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Twenty years ago today, Harry Potter and the Philosopher’s Stone appeared on British bookshelves. No, you’re not so old that your memory is shot; publishers swapped “philosopher” for “sorcerer” when the book arrived in the United States one year later. In the days since the next six editions were released and eight subsequent movies debuted, plenty of other book-turned-movie franchises — The Hunger Games, Twilight, Divergent — have exploded in popularity. And while you may have long forgotten about Harry’s wire-rimmed glasses and lightning-bolt scar, the fandom for the boy wizard and his ragtag group of school friends has never waned.
For fashion fans, it’s tempting to imagine what might’ve happened had the Harry Potter series been released now, in the golden age of stylish movie tie-ins. Would there have been a spellbinding HSN takeover? Magical robes on Moda Operandi? Influencers posting Like to Know It links to red-and-gold Gryffindor scarves?!
Since Beauty and the Beast helped sell everything from sneakers to lipsticks and crystal-studded purses to cast-iron skillets, one can’t help but transpose the array of products tied to Emma Watson’s princess to that of her bushy-haired schoolgirl. If Christopher Kane could build a collection around the Beast’s emblematic rose, just imagine the field day Rick Owens or Alexander Wang could’ve had bringing Bellatrix Lestrange’s leather-bound wardrobe to the masses — and how cool Luna Lovegood’s Spectrespecs would’ve looked on shelves next to similar offerings by Karen Walker and Prada.
The timing is unfortunate, but over the 20 years since the first Harry Potter book’s release, the franchise’s iconic costuming has remained more than a Hogwarts Express ride outside of the fashion mainstream. And yet? One could argue that it's more popular than ever.
With The Wizarding World of Harry Potter having popped up at three different Universal theme parks and resorts in the past seven years, the universe established by J.K. Rowling’s double decade-old tome is no longer a figment of the imagination or trapped within a screen. Now, it’s a real place where you can try Florean Fortescue’s ice cream in Diagon Alley, sip Butterbeer in the shadow of Gringotts Wizarding Bank, or get fitted at Ollivanders Wand Shop to perform charms and spells of your very own.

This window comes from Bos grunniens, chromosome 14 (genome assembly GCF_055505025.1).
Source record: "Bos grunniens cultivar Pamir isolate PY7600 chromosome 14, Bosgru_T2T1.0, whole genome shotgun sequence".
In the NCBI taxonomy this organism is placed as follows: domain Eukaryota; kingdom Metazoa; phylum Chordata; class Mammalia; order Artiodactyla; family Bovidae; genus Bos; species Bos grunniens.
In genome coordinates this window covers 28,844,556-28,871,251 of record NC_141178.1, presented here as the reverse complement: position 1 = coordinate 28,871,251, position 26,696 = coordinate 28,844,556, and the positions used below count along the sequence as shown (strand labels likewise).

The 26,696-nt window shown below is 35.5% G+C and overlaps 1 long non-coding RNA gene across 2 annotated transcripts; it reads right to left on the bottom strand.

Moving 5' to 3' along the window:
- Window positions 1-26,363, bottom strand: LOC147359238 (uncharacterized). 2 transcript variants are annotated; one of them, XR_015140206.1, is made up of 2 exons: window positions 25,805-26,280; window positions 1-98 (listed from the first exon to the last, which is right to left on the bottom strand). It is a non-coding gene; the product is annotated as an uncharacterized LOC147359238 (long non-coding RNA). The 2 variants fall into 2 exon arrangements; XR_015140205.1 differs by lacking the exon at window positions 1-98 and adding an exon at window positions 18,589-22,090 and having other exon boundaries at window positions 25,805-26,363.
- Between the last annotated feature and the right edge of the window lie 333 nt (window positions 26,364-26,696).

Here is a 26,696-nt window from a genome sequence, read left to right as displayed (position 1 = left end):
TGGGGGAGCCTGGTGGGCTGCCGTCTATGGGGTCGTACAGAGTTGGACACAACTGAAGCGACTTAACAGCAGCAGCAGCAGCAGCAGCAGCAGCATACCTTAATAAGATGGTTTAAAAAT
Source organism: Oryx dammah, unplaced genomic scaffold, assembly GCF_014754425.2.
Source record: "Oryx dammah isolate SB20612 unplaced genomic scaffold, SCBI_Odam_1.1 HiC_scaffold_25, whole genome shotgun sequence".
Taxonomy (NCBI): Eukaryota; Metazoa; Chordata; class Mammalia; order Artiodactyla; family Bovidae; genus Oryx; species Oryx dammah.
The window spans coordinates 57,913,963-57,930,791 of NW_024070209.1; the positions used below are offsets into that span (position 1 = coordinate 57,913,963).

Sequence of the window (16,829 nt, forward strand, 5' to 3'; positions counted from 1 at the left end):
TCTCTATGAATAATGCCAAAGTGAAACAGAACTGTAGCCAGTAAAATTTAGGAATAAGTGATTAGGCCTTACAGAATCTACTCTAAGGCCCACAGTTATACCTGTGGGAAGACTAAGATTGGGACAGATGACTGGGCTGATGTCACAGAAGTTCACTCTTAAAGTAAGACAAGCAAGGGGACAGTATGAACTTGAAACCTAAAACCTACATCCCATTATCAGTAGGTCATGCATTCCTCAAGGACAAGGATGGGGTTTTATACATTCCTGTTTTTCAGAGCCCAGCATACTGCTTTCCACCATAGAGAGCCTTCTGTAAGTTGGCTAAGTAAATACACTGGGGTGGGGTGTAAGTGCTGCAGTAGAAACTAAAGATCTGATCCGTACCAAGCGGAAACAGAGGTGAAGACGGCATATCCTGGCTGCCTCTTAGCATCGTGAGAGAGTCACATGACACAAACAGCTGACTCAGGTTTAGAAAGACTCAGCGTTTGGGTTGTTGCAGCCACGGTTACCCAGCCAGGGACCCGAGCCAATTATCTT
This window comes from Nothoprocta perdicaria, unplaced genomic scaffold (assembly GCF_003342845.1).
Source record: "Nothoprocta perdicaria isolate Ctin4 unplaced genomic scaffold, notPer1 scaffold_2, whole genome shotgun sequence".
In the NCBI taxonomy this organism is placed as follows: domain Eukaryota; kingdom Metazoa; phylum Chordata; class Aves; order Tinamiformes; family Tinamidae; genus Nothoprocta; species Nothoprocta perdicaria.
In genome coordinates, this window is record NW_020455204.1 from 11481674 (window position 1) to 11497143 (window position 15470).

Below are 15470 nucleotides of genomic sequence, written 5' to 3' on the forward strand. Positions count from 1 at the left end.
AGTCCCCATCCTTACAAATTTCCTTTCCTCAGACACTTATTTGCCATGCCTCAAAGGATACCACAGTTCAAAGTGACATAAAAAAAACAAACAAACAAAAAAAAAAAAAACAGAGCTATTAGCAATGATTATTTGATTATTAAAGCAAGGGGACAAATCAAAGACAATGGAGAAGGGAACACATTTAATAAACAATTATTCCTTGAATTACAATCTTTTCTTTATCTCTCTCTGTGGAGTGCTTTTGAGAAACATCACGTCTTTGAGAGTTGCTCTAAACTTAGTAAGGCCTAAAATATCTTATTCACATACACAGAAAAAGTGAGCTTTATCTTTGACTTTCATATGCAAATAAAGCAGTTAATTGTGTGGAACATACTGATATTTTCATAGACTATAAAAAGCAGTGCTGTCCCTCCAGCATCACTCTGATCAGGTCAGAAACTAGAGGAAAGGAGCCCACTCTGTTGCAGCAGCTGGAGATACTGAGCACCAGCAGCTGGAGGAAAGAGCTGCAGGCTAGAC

And since these Harry Potter-themed parks pride themselves on being fully immersive — employees are wizards, lighting is disguised as oil lamps, cash is referred to as “Muggle money” — wearing that iconic sweater set with a Slytherin scarf isn’t just a fashionable homage to a film, but a method of fully engaging in one.
That means the real staying power of Harry Potter clothing isn’t the distant memory of Fleur Delacour’s impossibly glamorous blue uniform or the ruffled pink gown Hermione Granger wore to the Yule Ball. It’s the fact that today, right now, children and adults are wearing robes, holding wands, and performing spells outside a Hogwarts castle facade because Jany Temime drew them that way.
The legendary costume designer, who developed the way we see Dumbledore, the Weasleys, and even “He-Who-Shall-Not-Be-Named” for six of the eight Harry Potter films, purposefully designed outfits that wouldn’t really date. “You have to make something that will be good in 10 years’ time, but at the same time you have to also make it original, so it shouldn’t be boring,” she says of the characters’ clothes.
The niche style of Harry Potter’s school uniforms and wizardry basics isn’t easy to pull off in real life — at least without appearing to have botched a “Baby One More Time” costume — but now there’s an appropriate place to let your Slytherin flag fly, where dressing the part adds to the experience. “I think that when kids are wearing the costumes, they’re not only wearing my costumes, they have a chance of becoming a part of that world,” Temime explains.
The fact that folks can buy a woolen Weasley sweater in a real Hogsmeade shop before popping over to the owlery to send a letter or to Honeydukes for a chocolate frog adds further weight to the looks in a way today’s fashion/film tie-ins typically cannot. There’s a major difference, after all, between wearing a dress that vaguely references The Hunger Games and donning a Quidditch jersey while walking past Dumbledore’s office at Hogwarts, as visitors do in an attraction queue.
Temime, who worked on the theme parks as well, is elated that people choose to wear robes, uniforms, and their preferred school colors when they visit. “I’m quite proud about it. In a way, I feel like I did the right thing!” she laughs.
Harry Potter may have missed the big collaboration boom, but its style legacy has only grown stronger with time. Take a trip to Hogsmeade this summer, and you’ll see international guests of all ages proudly wearing their robes in 100-degree heat. The Warner Bros. Studio Tour London, where guests can visit the films’ sets and props, is even opening a Wizarding Wardrobes exhibit at the end of July to allow fans a closer look at their favorite costumes. Harry Potter style has most certainly made its mark — but much like Platform 9 ¾, you’ll only notice it if you know where to look.